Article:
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“Our production evolves with subtle changes and refinements but it is also about reinventing our signature styles,” he says. “We started to use a goat skin leather which we haven’t used for 30 years. My role is about seeing what a designer wants and making that a reality, interpreting their vision and transforming it into something that actually works. I get a real buzz out of that, starting with a blank page and creating something that sells.”


Gary says the way Ettinger produces its collections has fundamentally stayed the same over the years, with many of the processes still completed by hand.

“The machinery has improved – the presses are hydraulic now and the sewing machines are more efficient, for example – but mainly we have been making small changes and refinements to the way we do things, which is what we do best.


“What has changed things significantly is digital communication,” he explains. “When we’re developing new products, we can take a picture and send it straight to the head office in London or a customer on another side of the world, to check that’s how they are expecting it to turn out. It sounds silly but sometimes with the colour of cottons we use, it can be better to be a shade lighter or darker than the leather instead of properly matching it. Now you can make those changes and get feedback instantly.”


As factory manager, Gary is also focused on attracting new younger workers into the company, in order to ensure these specialist skills are passed down the generations.

“We operate an apprenticeship scheme and we’ve had a couple that haven’t worked out but many that have, including our most recent apprentice who has been fantastic,” he says. “It’s a rewarding, varied and creative career but you have to really want to do it.”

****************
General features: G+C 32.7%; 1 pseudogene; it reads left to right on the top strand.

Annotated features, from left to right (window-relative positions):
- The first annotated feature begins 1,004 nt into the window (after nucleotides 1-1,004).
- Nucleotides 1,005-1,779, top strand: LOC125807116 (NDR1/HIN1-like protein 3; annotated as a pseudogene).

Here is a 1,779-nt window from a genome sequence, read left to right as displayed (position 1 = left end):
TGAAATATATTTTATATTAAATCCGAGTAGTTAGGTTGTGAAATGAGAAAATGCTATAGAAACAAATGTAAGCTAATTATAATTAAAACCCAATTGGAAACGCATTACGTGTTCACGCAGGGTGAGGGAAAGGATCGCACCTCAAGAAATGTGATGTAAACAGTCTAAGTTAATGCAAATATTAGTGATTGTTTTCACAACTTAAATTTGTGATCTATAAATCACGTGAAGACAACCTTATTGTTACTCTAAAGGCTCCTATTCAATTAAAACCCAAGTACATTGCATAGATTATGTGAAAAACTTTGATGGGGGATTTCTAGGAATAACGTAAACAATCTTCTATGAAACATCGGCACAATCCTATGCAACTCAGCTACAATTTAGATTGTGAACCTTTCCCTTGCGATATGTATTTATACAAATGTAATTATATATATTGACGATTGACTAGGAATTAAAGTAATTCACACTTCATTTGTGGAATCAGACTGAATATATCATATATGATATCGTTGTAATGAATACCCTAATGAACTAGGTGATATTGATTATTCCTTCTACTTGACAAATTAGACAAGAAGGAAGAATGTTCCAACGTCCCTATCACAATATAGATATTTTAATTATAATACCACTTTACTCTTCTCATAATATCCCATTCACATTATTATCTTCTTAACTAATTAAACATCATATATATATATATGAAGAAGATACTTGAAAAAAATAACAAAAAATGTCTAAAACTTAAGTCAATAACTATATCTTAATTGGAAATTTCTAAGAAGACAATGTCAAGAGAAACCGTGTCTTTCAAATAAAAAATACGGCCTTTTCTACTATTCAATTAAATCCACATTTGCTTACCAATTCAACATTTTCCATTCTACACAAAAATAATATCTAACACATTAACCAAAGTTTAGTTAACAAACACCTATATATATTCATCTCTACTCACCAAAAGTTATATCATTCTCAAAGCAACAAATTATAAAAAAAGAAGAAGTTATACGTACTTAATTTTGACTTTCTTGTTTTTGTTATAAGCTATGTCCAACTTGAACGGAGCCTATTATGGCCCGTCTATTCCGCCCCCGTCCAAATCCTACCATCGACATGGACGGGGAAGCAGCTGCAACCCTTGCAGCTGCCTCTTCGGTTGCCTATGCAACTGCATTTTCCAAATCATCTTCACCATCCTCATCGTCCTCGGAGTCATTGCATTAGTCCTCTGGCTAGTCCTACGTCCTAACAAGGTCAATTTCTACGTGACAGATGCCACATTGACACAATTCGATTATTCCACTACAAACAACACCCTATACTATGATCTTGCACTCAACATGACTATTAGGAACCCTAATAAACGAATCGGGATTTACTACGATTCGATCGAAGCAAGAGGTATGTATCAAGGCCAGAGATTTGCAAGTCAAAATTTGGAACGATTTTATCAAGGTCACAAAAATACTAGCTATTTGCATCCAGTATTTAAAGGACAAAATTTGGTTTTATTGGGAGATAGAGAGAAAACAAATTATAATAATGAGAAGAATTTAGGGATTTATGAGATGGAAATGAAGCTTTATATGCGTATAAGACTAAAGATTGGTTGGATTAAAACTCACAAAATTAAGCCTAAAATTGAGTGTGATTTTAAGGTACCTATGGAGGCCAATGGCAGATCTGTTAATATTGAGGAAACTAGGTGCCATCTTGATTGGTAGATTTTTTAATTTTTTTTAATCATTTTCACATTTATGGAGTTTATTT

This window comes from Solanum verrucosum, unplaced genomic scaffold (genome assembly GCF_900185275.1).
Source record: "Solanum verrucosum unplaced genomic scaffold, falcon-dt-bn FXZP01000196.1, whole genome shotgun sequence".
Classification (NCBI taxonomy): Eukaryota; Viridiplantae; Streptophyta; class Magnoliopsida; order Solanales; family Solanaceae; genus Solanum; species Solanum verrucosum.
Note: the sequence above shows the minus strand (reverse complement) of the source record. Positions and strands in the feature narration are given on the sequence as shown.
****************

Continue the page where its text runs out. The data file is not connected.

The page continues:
In 1996, in recognition of the work carried out for the Royal Household, Ettinger was appointed with a Royal Warrant to HRH the Prince of Wales.

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Gary says: “When we received the Royal Warrant, that upped the ante somewhat. Our products have to be absolutely top notch because when you see that, it really means something. One thing I enjoy doing is taking production staff down to see some of our stockists like Fortnum and Mason to see our products on sale. It’s about understanding how much people pay for our products and seeing them in that setting, but also appreciating how much they look after them. We need everyone to be in the mindset that each product must be of the utmost quality and will be cherished for years to come.


“This job has allowed me to work around the country, in London and in Europe,” says Gary. “Our products are sold in some of most prestigious stores around the world. We sell to well over 30 countries and we’re doing a lot more now in China, South Korea and the Middle East. Robert and Ettinger are great at spreading the net. But I’m sat in the factory and I can see the house where I was born. I came to help out for a few weeks and now I’m still here 40 years later. There’s definitely something in that.”